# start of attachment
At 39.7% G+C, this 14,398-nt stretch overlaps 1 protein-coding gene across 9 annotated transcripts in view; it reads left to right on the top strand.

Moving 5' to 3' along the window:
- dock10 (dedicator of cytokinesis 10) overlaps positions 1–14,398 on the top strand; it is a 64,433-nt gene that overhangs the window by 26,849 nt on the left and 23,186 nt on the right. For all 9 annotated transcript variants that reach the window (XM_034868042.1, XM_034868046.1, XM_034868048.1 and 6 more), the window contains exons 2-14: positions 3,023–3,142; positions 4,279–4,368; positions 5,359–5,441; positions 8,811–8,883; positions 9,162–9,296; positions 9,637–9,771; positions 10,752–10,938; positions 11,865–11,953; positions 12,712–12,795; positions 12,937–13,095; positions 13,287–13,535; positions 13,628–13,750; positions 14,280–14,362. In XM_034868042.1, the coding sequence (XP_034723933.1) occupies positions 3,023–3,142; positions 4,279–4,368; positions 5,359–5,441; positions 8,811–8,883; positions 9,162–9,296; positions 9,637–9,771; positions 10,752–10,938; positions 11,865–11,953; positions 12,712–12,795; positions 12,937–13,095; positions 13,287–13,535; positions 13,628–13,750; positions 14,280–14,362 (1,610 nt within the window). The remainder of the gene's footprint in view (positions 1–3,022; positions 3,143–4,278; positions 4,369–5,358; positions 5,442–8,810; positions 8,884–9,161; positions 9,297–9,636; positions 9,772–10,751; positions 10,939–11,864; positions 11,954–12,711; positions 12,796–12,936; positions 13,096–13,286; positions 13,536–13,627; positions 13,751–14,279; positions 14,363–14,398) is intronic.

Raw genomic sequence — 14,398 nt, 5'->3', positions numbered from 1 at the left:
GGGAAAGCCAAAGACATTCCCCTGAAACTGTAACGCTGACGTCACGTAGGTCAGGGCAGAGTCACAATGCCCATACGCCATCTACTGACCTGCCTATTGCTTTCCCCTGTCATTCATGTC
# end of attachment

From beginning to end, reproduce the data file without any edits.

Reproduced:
At 39.7% G+C, this 14,398-nt stretch overlaps 1 protein-coding gene across 9 annotated transcripts in view; it reads left to right on the top strand.

Moving 5' to 3' along the window:
- dock10 (dedicator of cytokinesis 10) overlaps positions 1–14,398 on the top strand; it is a 64,433-nt gene that overhangs the window by 26,849 nt on the left and 23,186 nt on the right. For all 9 annotated transcript variants that reach the window (XM_034868042.1, XM_034868046.1, XM_034868048.1 and 6 more), the window contains exons 2-14: positions 3,023–3,142; positions 4,279–4,368; positions 5,359–5,441; positions 8,811–8,883; positions 9,162–9,296; positions 9,637–9,771; positions 10,752–10,938; positions 11,865–11,953; positions 12,712–12,795; positions 12,937–13,095; positions 13,287–13,535; positions 13,628–13,750; positions 14,280–14,362. In XM_034868042.1, the coding sequence (XP_034723933.1) occupies positions 3,023–3,142; positions 4,279–4,368; positions 5,359–5,441; positions 8,811–8,883; positions 9,162–9,296; positions 9,637–9,771; positions 10,752–10,938; positions 11,865–11,953; positions 12,712–12,795; positions 12,937–13,095; positions 13,287–13,535; positions 13,628–13,750; positions 14,280–14,362 (1,610 nt within the window). The remainder of the gene's footprint in view (positions 1–3,022; positions 3,143–4,278; positions 4,369–5,358; positions 5,442–8,810; positions 8,884–9,161; positions 9,297–9,636; positions 9,772–10,751; positions 10,939–11,864; positions 11,954–12,711; positions 12,796–12,936; positions 13,096–13,286; positions 13,536–13,627; positions 13,751–14,279; positions 14,363–14,398) is intronic.

Raw genomic sequence — 14,398 nt, 5'->3', positions numbered from 1 at the left:
GGGAAAGCCAAAGACATTCCCCTGAAACTGTAACGCTGACGTCACGTAGGTCAGGGCAGAGTCACAATGCCCATACGCCATCTACTGACCTGCCTATTGCTTTCCCCTGTCATTCATGTC